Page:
The second approach is to reassert itself as a financial investing power in Asia. Three economic policies are required for this to happen effectively. The first policy is to encourage the appreciation of the yen. The DPJ seems to favor this, if with some hesitation. Any reticence they feel is on behalf of the exporting farmers, carmakers, and electronics firms who benefit from the weak yen in so far as it gives them a competitive price-advantage.18 Yet only when the yen has a stronger purchasing-power will Japan be able to invest in neighboring Asian markets, and, in this competitive arena of investment, it will be able to trump China, whose exportdependence demands Beijing to artificially undervalue and peg the yuan to the dollar. This would establish a robust Japanese investmentdriven economy as a foil to the Chinese exportdriven economy and would grant Japan all the political sway that attends an investor-nation whose economic presence in neighboring markets has become essential to those nations.

This investment is the second policy to reclaim its former economic position in Asia. Once Japan has invested abroad, it will be able to maintain more stable growth. Moreover, once it has secure investments, Japan will definitely be within reach of accomplishing its third economic policy: balancing its currentaccount surplus, an effort that would require a large increase in domestic consumption and import as well as a strong curtailment of Japanese exports. The appreciation of the yen that will follow investment will also boost domestic consumption and import, through the currency’s new purchasing power. To speed this process, Hatoyama has already taken a step towards improving consumption by proposing to lower business taxes and rates (though this has caused some logical unease in economists who cannot reconcile this picture with the country’s huge amount of debt).19 Investment alone will not balance the current-account surplus – in fact, it may exacerbate it.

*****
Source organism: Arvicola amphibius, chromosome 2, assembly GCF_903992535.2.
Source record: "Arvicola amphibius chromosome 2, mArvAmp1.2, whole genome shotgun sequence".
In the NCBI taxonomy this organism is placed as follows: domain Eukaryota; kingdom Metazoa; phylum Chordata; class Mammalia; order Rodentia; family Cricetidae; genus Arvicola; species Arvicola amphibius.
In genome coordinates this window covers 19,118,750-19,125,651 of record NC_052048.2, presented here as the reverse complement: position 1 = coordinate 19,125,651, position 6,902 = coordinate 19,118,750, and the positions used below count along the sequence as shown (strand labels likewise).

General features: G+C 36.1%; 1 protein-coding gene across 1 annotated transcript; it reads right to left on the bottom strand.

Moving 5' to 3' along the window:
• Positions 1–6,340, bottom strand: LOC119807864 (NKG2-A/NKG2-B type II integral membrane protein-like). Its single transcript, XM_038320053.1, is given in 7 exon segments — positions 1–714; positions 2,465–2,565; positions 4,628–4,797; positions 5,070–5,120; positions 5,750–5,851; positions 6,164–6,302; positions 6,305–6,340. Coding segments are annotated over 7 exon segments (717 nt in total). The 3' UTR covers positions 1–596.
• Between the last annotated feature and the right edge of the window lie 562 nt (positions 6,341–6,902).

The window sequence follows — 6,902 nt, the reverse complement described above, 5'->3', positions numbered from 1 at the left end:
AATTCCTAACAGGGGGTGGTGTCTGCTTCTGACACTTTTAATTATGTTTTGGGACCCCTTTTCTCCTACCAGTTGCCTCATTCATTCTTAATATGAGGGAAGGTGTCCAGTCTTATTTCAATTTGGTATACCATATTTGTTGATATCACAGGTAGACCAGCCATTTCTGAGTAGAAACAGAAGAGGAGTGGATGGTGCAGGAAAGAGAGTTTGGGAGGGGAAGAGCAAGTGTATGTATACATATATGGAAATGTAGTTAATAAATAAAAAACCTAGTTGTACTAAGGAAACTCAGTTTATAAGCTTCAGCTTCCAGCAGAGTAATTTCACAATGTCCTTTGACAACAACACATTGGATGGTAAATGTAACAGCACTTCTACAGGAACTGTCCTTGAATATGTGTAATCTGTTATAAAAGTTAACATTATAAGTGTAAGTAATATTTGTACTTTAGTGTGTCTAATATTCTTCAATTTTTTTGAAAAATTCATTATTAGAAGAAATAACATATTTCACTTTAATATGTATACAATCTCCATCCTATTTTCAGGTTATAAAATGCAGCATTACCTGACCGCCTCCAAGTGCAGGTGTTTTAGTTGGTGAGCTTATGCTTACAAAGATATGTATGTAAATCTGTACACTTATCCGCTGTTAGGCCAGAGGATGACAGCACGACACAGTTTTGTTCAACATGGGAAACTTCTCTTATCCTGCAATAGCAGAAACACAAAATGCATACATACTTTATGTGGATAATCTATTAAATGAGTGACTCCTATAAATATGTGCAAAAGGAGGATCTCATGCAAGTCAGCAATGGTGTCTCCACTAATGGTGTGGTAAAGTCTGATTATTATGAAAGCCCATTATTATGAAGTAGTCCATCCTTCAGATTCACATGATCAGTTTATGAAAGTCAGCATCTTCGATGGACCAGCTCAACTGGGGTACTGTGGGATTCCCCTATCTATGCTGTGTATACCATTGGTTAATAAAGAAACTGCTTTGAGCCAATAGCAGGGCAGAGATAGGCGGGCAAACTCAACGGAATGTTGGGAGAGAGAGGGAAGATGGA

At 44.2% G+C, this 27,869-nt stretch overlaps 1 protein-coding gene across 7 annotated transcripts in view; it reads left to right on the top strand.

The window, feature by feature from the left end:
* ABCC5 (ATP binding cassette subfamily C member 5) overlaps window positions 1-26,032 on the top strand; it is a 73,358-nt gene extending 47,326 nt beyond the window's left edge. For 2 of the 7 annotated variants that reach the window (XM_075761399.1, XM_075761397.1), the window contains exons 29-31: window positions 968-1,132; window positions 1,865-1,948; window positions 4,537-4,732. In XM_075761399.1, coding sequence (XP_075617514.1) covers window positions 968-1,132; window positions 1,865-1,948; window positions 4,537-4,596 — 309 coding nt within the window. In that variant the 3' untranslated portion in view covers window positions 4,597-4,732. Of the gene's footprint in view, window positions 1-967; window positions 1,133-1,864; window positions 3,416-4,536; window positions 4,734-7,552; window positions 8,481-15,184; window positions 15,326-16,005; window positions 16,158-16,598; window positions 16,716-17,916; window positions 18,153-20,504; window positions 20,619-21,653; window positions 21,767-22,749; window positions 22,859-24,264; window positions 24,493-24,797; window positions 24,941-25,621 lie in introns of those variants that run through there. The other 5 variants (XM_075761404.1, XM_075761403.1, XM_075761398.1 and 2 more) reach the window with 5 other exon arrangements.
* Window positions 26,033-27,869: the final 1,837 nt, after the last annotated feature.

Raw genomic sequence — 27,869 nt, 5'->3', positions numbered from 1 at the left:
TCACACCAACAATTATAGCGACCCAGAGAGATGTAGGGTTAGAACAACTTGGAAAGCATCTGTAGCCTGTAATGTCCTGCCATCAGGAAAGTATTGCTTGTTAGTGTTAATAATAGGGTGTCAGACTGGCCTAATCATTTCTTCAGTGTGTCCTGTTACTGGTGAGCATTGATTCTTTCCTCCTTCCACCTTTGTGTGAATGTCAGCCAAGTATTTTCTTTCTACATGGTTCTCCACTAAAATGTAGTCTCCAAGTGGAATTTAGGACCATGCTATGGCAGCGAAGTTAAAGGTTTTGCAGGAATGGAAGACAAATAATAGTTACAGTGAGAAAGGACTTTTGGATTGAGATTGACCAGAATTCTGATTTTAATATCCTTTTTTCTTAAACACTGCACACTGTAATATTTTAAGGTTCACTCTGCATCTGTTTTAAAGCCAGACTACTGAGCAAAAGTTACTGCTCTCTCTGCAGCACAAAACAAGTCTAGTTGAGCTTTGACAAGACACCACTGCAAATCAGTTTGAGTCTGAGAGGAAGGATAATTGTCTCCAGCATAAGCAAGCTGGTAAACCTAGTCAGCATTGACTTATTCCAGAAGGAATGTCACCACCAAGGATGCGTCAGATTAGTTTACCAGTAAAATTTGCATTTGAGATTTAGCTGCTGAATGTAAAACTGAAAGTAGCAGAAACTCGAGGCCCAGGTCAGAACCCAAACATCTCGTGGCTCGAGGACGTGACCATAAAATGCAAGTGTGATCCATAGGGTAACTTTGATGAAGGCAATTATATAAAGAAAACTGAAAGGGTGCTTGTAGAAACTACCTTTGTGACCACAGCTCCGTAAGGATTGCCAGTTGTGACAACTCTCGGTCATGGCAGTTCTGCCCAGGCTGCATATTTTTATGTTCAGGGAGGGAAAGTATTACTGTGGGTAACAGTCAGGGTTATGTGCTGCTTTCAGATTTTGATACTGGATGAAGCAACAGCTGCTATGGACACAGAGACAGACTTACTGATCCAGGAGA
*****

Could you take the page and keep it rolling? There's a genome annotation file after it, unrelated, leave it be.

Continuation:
The reason why an investmentdriven economy would lead to a more even current account is that, unlike an exportdriven economy, the appreciation of the yen that would follow investment would be sustainable. Since Japan is currently a major exporter, the appreciation of the yen that results from a strong export-economy is disrupting the continued sale of goods abroad. There is tension in Japanese business between the strength of the yen and the economy’s dependence on exports. The major shift towards investment would dissolve this tension.

Now is the time for Japan to capitalize on this opportunity. Because the yen is on the rise20 and other countries’ economies are struggling, there is an investment vacuum in many of the Asian nations. This window will not last for long, as Forbes already predicts that by early 2010 a new wave of Asian foreign direct investment will begin.21 This is the optimal chance for Japan for buy into Asian markets abroad and reestablish itself as an economic power and stabilizer in that region of the world.